US to Ramp Up Military Drills With South Korea, Deploy More Bombers

The steps will raise tensions on the Korean Peninsula and almost certainly provoke more North Korean missile tests

The US and South Korea on Tuesday agreed to ramp up joint military exercises, a step that will raise tensions on the Korean Peninsula and likely provoke more North Korean weapons tests.

The agreement was reached while Secretary of Defense Lloyd Austin was in Seoul and met with his South Korean counterpart, Lee Jong-sup.

“The two leaders also pledged to further expand and bolster the level and scale of this year’s combined exercises and training,” the two military leaders said in a joint statement released by the Pentagon.

The statement said the two agreed to “expand the scope and scale of combined field training exercises and to conduct a large-scale combined joint fires demonstration this year.”

In 2022, North Korea launched a record number of missile tests as the US and South Korea resumed large-scale war games for the first time since 2017. As part of the joint exercises, the US deployed B-1 bombers to the peninsula for the first time in five years.

Austin and Lee’s statement said there would be more deployments of US bombers and other strategic assets in the future. “The two leaders additionally pledged to closely cooperate in order to continue to deploy US strategic assets in a timely and coordinated manner in the future,” it said.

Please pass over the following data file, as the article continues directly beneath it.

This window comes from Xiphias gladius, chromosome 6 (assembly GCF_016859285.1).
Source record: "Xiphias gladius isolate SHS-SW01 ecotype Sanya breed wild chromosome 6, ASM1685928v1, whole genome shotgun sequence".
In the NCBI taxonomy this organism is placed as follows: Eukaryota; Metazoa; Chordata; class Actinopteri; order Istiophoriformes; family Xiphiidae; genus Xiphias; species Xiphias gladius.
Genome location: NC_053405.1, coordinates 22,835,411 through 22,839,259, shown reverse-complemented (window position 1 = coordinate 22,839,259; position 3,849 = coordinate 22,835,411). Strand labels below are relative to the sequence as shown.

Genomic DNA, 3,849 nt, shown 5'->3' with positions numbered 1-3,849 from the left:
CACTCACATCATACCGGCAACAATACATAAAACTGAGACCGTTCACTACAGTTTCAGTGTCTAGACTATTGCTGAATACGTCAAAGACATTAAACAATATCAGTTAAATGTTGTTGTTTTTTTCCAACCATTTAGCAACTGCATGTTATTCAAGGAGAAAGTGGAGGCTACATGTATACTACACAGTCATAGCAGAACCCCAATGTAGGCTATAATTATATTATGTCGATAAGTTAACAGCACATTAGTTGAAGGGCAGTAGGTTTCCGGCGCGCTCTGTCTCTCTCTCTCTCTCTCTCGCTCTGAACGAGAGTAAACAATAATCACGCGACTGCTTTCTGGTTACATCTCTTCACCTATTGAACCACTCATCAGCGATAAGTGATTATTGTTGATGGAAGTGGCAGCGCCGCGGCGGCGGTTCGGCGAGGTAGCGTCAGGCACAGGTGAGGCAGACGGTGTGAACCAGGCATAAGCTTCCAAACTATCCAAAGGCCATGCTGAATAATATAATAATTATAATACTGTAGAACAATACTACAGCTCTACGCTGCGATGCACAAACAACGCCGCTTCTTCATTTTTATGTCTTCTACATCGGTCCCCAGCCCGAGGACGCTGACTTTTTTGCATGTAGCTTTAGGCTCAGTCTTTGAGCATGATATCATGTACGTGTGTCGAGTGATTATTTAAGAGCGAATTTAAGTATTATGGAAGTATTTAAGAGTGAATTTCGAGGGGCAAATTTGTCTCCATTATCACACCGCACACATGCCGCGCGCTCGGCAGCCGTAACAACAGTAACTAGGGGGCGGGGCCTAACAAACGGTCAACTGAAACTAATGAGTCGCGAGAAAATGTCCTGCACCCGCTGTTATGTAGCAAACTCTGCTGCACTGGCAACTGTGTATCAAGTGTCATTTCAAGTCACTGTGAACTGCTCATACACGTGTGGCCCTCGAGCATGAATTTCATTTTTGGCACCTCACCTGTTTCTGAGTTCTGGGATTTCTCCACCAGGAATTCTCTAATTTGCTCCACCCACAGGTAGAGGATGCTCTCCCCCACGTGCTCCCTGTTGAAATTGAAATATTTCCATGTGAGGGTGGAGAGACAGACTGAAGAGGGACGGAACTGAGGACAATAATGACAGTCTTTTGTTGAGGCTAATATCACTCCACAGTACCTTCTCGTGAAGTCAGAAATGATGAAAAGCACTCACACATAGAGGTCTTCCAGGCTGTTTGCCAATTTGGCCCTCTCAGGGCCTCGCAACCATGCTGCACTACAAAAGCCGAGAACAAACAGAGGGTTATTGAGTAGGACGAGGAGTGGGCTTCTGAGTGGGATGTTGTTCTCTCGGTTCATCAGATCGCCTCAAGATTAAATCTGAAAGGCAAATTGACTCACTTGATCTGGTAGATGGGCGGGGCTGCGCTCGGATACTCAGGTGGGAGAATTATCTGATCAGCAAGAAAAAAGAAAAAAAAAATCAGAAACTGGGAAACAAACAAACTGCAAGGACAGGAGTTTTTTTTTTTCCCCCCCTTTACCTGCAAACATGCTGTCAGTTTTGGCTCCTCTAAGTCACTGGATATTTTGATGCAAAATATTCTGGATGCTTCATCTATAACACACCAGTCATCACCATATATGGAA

South Korean leader Yoon Suk-yeol has been calling for greater nuclear cooperation with the US, suggesting that Washington and Seoul could conduct joint drills that involve US nuclear forces. He’s also suggested that the US could redeploy nuclear weapons to the peninsula for the first time since 1991 or even that Seoul could acquire its own. It’s not clear if the US has agreed to any of Yoon’s ideas, but the joint statement said the two countries would increase nuclear deterrence efforts.

North Korean leader Kim Jong-un recently ordered the “exponential” increase of his country’s nuclear arsenal, and there are concerns that he could soon hold his first nuclear weapons test since 2017. But the Biden administration has shown no interest in taking a diplomatic approach to the heightened tensions and is still demanding the “denuclearization” of the Korean peninsula, which is a non-starter for talks with Pyongyang.

Author: Dave DeCamp

Dave DeCamp is the news editor of, follow him on Twitter @decampdave.